“The youngest person we have performed a neck lift on was 38 and she had the ‘family neck’ with excess fat and loose neck skin that her mother and sisters had as well.”

Life Line

Similarly, Los Angeles plastic surgeon Peter Lee, MD says there is a definite transition some patients choose to make between nonsurgical and a longer-lasting solution—and sources a somewhat simple philosophy: “I think people are living longer and living more productive lives both personally and professionally,” he says. “The desire for anti-aging intervention is growing. When surgery was the only option, I think the fear of surgery dissuaded people from exploring the treatments. However, with advancement and subsequent popularity of nonsurgical treatments (e.g., Botox and fillers), the demographics of people seeking anti-aging procedures has exploded. Once they become comfortable with nonsurgical treatments and are seeking longer and more definitive options, a facelift becomes the natural solution.”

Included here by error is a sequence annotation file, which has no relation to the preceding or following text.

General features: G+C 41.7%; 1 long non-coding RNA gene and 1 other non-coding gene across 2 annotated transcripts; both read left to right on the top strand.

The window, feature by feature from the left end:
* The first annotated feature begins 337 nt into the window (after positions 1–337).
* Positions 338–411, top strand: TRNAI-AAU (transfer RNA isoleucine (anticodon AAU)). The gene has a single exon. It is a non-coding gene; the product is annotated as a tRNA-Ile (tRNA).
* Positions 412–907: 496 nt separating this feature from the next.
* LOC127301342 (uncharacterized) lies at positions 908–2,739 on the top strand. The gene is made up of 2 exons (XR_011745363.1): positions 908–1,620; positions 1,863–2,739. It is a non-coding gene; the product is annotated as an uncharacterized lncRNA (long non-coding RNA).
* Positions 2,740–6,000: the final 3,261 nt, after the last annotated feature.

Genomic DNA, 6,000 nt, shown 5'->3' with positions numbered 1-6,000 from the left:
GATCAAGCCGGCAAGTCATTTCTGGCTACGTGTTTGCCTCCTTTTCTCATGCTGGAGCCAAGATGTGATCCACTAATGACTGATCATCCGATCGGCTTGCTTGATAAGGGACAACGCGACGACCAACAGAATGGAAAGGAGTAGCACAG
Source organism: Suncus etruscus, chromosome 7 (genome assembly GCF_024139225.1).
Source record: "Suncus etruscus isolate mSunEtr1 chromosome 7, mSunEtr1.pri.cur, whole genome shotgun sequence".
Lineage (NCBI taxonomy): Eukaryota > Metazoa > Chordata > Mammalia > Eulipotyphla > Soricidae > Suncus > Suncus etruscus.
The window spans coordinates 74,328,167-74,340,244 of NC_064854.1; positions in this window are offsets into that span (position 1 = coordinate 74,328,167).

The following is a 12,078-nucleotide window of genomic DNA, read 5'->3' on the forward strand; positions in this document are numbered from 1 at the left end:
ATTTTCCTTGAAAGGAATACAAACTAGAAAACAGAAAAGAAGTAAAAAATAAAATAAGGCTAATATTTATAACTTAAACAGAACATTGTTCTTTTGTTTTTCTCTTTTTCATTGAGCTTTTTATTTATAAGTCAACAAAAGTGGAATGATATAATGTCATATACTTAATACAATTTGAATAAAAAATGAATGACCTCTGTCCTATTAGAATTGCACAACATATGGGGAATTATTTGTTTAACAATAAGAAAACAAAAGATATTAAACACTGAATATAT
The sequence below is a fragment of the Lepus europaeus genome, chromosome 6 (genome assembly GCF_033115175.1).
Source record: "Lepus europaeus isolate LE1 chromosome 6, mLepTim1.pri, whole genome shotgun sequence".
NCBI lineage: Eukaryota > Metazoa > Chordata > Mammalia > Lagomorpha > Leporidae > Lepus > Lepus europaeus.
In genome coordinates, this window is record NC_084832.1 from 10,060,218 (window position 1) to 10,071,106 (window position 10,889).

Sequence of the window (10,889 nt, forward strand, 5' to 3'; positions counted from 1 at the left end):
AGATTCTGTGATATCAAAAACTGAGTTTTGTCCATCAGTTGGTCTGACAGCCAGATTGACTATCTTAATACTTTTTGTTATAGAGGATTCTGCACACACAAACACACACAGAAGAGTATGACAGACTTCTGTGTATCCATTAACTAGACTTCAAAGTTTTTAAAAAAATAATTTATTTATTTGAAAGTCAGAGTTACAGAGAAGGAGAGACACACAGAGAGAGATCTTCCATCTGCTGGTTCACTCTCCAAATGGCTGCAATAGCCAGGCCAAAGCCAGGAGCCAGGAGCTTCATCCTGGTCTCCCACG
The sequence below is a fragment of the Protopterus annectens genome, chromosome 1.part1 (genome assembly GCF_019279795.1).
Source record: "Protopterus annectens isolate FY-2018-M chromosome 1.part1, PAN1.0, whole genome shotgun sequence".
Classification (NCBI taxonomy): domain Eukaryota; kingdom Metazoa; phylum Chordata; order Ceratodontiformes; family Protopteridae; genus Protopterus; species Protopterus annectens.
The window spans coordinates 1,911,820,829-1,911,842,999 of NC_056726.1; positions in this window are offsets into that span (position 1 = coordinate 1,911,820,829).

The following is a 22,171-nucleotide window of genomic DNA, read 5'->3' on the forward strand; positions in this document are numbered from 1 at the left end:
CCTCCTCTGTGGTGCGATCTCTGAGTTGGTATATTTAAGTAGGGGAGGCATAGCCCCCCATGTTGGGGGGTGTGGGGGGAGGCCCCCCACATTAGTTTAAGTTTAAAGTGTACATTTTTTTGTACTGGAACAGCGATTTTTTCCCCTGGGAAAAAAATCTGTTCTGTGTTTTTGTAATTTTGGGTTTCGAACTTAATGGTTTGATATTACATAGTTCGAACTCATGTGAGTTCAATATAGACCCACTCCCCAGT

“In general, younger people seeking youth is not about misaligned addiction to youth, but the older appearance creates an image of apathy and lethargy,” he says. “The mind and heart are younger than the appearance—and if there are solutions, people are willing to explore options such as facelift.”